Toom1275 (profile) says:

Re: Re: Re: OLD ideas from 1990's at latest.

One of the first video games I was weaned on was another product of id Software (then called Apogee) – Commander Keen. Our first family computer with Windows 95 had a handful of MS-DOS shareware games dad put on it. The Keen shareware version contained “Episode 1” and when you finished, suggested you buy the rest of the series.

Zoom 20 years into the future, and I was able to follow through with that request. On a whim, I searched for that old game on Steam’s store page, and found the “Commander Keen Complete Pack” offered by id Software. If it hadn’t been available as a free game to stuff the early PC with, I would never have heard about it ever. If I came across the Steam pack without that early experience, I would have been “an ancient platformer? Ugh, no thanks.” But instead, it brought a desire to relive childhood nostalgia. So the shareware technically worked for its purpose, if on a long time delay.

Unrelated, but I also bought WinRAR.

Anonymous Coward says:

Re: Re: Re:2 OLD ideas from 1990's at latest.

So the shareware technically worked for its purpose, if on a long time delay.

The purpose was to make money for the game’s creators, none of whom still work at id Software. All you did was give money to people who didn’t make the Keen games, and are unlikely to make more, but happen to own a 20-year-old copyright.

Bri (profile) says:

Re: Re: Re:2 OLD ideas from 1990's at latest.

Wait Keen is on Steam!? I was in the same boat as you, having it for free on the PC was a staple of my childhood, and it ended up shaping my love of that sort of game. That game was hugely influential on my gaming tastes and history. I need to go buy the pack now.

Also, I also bought WinRAR, or more like convinced my parents to buy it because I had thought that was what you were supposed to do.

Anonymous Coward says:

Re: OLD ideas from 1990's at latest.

Try listing “most developers”. Except you won’t, because you think video games are stupid. The only media that matters to you is $100 million movies – not cheap movies, not independent movies, because those don’t count. Only Hollywood $100 million movies matter to you and whether they get to pay off the loan on that forty-second yacht with the diamond-studded swimming pool.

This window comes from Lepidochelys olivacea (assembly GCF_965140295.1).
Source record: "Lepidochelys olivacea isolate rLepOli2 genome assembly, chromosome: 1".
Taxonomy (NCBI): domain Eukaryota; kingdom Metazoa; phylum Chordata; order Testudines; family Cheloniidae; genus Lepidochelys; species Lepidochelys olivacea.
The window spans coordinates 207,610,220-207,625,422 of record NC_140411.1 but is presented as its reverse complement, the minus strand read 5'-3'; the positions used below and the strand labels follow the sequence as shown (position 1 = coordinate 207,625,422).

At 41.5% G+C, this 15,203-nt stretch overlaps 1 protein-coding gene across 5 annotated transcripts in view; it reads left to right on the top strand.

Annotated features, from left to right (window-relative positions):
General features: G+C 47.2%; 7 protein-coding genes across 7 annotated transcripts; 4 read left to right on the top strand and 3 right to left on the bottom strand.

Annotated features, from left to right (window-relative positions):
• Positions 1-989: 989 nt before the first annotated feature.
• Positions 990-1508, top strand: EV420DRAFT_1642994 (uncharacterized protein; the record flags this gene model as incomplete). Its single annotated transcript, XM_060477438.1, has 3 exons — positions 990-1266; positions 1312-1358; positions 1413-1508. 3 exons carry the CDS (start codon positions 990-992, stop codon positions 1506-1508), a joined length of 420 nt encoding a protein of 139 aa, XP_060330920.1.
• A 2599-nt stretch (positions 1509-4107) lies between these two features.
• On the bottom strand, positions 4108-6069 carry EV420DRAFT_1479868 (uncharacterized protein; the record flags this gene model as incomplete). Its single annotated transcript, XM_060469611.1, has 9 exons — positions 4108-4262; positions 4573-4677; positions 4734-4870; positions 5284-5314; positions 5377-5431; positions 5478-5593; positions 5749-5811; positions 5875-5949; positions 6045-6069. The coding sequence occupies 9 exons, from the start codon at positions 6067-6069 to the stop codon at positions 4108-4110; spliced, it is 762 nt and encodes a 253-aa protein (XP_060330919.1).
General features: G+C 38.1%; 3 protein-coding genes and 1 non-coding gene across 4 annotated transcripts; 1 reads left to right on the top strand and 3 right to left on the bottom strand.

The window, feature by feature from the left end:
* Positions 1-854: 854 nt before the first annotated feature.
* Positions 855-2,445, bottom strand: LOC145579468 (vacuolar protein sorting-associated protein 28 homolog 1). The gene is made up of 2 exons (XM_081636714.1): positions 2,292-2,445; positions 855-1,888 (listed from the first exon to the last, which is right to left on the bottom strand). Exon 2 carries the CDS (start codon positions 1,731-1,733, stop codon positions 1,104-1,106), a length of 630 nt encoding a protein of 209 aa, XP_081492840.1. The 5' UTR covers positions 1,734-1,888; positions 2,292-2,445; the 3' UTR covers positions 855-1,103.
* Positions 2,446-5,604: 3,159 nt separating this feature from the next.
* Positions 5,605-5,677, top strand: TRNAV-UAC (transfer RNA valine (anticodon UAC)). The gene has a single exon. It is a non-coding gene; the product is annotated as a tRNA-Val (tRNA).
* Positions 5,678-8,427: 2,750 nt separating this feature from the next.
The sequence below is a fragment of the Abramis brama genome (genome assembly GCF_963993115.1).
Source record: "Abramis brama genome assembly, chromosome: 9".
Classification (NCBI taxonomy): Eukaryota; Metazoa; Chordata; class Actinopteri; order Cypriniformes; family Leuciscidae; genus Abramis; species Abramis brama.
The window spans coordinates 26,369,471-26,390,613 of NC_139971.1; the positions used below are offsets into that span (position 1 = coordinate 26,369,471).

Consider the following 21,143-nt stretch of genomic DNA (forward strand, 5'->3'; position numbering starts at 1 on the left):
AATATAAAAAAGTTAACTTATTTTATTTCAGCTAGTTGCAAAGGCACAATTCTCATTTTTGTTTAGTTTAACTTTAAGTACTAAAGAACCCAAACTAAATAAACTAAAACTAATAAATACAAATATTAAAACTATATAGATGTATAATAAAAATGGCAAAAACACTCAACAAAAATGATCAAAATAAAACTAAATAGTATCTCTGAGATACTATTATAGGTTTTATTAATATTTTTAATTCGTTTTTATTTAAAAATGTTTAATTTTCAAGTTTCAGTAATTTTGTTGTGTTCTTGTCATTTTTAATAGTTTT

PaulT (profile) says:

Re: OLD ideas from 1990's at latest.

“Remember DOOM? Pretty sure was a full version which I’ve never seen.”

Yeah, that’s right, there was a shareware version that only showed you the first part of the game and asked you to pay for the rest. A shame, really, since ID Software, the Doom series and the FPS genre in general could have done well if only they’d not done this. After all, since you never saw the full version, that means that nobody ever bought the

Oh, wait, you’re utterly full of shit as usual. Not only was it hugely successful, you can barely play a modern videogame without seeing some DNA from that era, despite the fact that there were a huge number of freeloaders such as yourself who never ponied up a cent to play the game’s opening levels. The game literally changed the industry, and it did so while you were playing for nothing. Would you have honestly played the game had there been no demo and you could only play a moment of it if you had paid full whack? Very doubtful.

Always a shame when objective reality disproves your bare assertions, isn’t it?

Tobias Cook says:

I am, admittedly, known to pirate media. Games, particularily games from consoles I owned as a child over twenty years ago but also the occasional modern title. Why you may ask? To see if my POS computer can run it! Why do I not just get a new computer? Well, I am one of those drains of the economy supported by government assistance.

That being said, I do also sometimes buy games. Used games are my bread and butter, and I often stay years behind the tech curve so I can keep things affordable. Arguably most games I buy, the money is either going to a resaler or is so far past the release date that I won’t be so much as a blip on profit considerations for a title.